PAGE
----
Some may have also come crossed these terms: Old Ban-Zhang and New Ban-Zhang.

Ban-Zhang was originally a name of a village

The name Ban-Zhang Pu-erh is named after the original Ban-Zhang village. The classic and traditional Chinese tea production style was as such: family based; the tea trees were planted around the villages, typically within walking distance; the tea trees were not marked, they somehow all knew which tea trees belonged to which families; tea leaves were harvested by family members, processed step by step in the family home under the supervision of the most senior and experienced ‘tea master’ of the family. 

The New Ban-Zhang is actually a split of the Old Ban-Zhang village

The earliest settlement of the New Ban-Zhang village was recorded as 1852. Some village families moved on and settled in this relatively new location which is about 7 kilometres from the Old Ban-Zhang village. The New Ban-Zhang is a village of the Ha-Ni minority group. It is believed that tea planation area (at the Old Ban-Zhang village site) that belongs to the New Ban-Zhang villagers is now free of human dwelling. To protect the area from any cross contamination from external sources (plants and tea leaves), the New Ban-Zhang villagers have set up road blocks to control the in and out traffics.  The tea trees around the current New Ban-Zhang village were however planted later, all about 40 plus years old.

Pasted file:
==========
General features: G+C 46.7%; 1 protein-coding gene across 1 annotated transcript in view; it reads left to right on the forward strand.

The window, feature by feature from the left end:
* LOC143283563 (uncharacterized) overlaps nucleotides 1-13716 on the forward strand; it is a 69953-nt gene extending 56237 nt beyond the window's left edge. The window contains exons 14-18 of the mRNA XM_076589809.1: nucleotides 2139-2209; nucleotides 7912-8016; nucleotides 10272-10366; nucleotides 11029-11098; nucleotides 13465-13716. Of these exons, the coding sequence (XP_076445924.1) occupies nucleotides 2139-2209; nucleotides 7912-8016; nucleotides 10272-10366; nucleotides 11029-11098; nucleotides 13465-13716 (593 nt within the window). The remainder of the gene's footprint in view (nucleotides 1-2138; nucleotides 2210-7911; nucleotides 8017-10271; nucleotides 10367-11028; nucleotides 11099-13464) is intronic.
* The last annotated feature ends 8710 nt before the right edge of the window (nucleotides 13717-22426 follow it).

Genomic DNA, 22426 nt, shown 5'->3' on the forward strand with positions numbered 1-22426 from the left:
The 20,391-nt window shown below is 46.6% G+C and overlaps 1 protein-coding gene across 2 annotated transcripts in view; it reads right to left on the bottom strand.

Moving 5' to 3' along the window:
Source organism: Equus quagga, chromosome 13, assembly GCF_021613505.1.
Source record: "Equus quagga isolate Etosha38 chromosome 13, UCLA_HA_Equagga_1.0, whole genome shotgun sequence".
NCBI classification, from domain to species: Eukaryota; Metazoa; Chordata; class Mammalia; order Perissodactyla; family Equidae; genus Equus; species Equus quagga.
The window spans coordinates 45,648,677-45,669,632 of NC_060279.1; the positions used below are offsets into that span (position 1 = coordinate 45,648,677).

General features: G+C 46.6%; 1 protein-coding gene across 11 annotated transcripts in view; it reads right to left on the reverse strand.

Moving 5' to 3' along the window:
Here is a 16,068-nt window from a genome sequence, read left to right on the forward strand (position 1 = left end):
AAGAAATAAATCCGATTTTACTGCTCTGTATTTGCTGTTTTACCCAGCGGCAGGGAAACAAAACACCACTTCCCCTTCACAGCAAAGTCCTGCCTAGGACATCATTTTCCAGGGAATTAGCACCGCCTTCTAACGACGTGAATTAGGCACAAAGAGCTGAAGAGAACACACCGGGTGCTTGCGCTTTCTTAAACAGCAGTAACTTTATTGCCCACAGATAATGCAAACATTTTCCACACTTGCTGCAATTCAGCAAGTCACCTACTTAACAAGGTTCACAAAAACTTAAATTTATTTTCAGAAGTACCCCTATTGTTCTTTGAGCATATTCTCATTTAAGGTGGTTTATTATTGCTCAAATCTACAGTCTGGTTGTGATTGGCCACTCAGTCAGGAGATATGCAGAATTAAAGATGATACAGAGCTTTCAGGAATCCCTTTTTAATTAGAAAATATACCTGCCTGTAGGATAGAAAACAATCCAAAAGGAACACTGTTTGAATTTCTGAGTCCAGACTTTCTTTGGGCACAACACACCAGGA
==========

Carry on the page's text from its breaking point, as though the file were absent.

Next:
The Old Ban-Zhang site tea trees are Bu-Lang species arbour tea trees. They have been growing under the super environmental conditions side-by-side along the ancient forest for hundreds, some over a thousand years. The tea leaves are big and strong and have stocked up plenty of the natural forest’s wild aroma and energy, felt through its dry leaves, tea brew and even the tea leaves after their brew. A main characteristic of Ban-Zhang is its ‘Cha Qi’ – the internal energy of the tea. The initial astringency turns into ‘Hui Gan’ shortly after the tea’s first ship and the ‘Cha Qi’ is felt throughout the body as a special warmth and sometimes light perspiration, although everyone reacts differently. 

The confusion between the name of a village and a Pu-erh tea

As indicated earlier, the New Ban-Zhang is referring to a restively new village settlement, but not the Pu-erh tea itself. Certain tea trees owned by these New Ban-Zhang villagers are those ancient tea trees around the old Ban-Zhang village, 1600m above the sea level. They are not different from the Old Ban-Zhang tea trees.